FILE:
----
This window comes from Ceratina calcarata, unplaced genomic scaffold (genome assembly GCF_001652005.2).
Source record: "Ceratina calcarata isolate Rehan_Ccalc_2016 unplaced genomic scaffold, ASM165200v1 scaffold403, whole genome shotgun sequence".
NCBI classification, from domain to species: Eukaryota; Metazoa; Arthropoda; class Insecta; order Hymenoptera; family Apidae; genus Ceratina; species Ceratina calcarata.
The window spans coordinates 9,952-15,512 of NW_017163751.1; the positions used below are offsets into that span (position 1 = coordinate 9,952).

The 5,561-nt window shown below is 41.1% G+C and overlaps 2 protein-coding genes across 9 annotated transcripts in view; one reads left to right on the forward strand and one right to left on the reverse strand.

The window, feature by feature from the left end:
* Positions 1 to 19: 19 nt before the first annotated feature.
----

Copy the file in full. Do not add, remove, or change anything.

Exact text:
This window comes from Ceratina calcarata, unplaced genomic scaffold (genome assembly GCF_001652005.2).
Source record: "Ceratina calcarata isolate Rehan_Ccalc_2016 unplaced genomic scaffold, ASM165200v1 scaffold403, whole genome shotgun sequence".
NCBI classification, from domain to species: Eukaryota; Metazoa; Arthropoda; class Insecta; order Hymenoptera; family Apidae; genus Ceratina; species Ceratina calcarata.
The window spans coordinates 9,952-15,512 of NW_017163751.1; the positions used below are offsets into that span (position 1 = coordinate 9,952).

The 5,561-nt window shown below is 41.1% G+C and overlaps 2 protein-coding genes across 9 annotated transcripts in view; one reads left to right on the forward strand and one right to left on the reverse strand.

The window, feature by feature from the left end:
* Positions 1 to 19: 19 nt before the first annotated feature.